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New Proxy Fight in Redistricting Showdown

Say hello to the newest conflict over redistricting.

House Minority Leader Frank Dermody sent a letter to Speaker Sam Smith this morning requesting that he issue writs of election to replace the six lawmakers who left office after the 2011 elections.

“I urge you to schedule the six special elections to coincide with the regularly scheduled April 24 primary election, so as to save taxpayers the unnecessary expense of an additional election on a different date,” Dermody wrote.

The request makes a valid argument: that 300,000 Pennsylvanians are currently represented by empty desks in the State House. It’s also a Trojan Horse, and an effort to force Republicans’ hands in the current redistricting mess.

The law states that during a redistricting year the Speaker must issue a writ of election within 10 days of the preliminary plan gaining the force of law. But the Pa. Supreme Court put that on hold when it remanded the preliminary plan back to the Legislative Reapportionment Commission in January. Thus, while he is theoretically able to issue the writs, it’s unclear whether Smith has the burden of action. But it could give Democrats an opportunity to force the issue via the courts.

When the next preliminary plan will be available for the Court to review, let alone approve, is tough to anticipate. In its ruling, the Court instructed lawmakers to proceed with the election based on the 2001 lines. Those currently have the force of law.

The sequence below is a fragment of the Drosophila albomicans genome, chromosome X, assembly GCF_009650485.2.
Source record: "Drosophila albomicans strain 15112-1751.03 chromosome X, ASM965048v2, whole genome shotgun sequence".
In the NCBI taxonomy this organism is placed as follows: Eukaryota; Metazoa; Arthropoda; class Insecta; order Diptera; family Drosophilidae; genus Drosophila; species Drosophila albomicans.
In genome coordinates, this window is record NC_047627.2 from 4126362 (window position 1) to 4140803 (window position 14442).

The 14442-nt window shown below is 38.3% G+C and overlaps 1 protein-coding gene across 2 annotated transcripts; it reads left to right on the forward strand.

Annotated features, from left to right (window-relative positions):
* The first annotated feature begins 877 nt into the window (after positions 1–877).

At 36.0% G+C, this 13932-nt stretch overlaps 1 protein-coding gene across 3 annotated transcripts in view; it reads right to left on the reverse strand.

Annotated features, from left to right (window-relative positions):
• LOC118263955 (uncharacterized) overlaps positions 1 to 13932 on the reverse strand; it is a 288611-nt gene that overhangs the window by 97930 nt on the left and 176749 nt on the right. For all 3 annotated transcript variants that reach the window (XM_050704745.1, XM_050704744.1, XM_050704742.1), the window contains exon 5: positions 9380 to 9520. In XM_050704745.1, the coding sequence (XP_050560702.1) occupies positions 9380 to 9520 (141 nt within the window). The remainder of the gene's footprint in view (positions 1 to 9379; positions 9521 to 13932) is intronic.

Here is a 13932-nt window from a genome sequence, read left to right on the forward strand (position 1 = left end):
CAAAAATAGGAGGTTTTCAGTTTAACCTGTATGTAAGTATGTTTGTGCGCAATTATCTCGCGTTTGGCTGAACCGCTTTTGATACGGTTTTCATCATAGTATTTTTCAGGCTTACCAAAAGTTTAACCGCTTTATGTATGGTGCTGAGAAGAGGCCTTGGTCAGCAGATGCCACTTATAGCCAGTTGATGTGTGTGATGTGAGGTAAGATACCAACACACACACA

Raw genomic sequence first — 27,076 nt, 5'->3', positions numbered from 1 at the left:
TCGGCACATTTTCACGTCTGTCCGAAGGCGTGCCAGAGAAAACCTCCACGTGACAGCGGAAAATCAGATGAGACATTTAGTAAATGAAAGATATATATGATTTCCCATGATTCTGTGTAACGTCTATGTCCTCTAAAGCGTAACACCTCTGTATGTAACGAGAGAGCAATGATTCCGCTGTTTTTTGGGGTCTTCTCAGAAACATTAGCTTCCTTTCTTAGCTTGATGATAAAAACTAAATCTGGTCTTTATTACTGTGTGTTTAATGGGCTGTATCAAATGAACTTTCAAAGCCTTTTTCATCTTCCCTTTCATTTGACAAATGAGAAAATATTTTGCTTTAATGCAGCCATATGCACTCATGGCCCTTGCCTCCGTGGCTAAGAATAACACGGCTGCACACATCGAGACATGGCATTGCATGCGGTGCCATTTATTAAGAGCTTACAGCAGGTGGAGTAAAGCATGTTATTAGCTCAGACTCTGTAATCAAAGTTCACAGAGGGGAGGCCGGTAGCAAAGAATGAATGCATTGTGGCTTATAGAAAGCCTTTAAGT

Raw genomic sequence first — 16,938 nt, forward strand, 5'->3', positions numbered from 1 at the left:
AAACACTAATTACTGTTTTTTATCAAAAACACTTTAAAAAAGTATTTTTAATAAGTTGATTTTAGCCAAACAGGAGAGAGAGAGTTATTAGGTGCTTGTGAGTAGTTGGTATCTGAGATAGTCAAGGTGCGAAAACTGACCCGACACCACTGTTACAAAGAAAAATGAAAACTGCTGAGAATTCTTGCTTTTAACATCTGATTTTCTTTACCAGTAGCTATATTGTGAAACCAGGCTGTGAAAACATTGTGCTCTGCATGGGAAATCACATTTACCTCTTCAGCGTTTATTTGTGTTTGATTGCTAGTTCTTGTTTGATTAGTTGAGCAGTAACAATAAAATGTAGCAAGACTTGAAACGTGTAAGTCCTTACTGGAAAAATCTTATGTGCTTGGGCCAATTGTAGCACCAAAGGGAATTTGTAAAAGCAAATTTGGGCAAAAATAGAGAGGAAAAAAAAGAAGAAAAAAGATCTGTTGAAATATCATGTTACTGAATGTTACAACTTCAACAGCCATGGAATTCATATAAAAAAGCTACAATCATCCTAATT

That’s proving to be a bitter pill for Republicans to swallow, given that 2001 lines would give Democrats the opportunity to retake a number of seats they lost in 2010. Leaders have looked far and wide for a way to implement new lines in time for the 2012 elections – including delaying or bifurcating the primary – but that appears unlikely.

For Smith to issue writs of election would be a white flag, and set back the GOP’s case for new lines. And it’s unlikely to happen, says spokesman Steve Miskin.

“Right now, we are waiting for a Final Plan to be approved,” he wrote.

The following seats went vacant at the beginning of the year:

Rep. Kenyatta Johnson, D-Phila (now a City Councilman); Rep. Dennis O’Brien, R-Phila (now a City Councilman); Rep. Doug Reichley, R-Lehigh (now a Lehigh County judge); Rep. Josh Shapiro, D-Montgomery (now a Montco Commissioner); Rep. Chelsa Wagner, D-Allegheny (now County Controller); and Rep. Jewell Williams, D-Phila (now the Sheriff of Philly).

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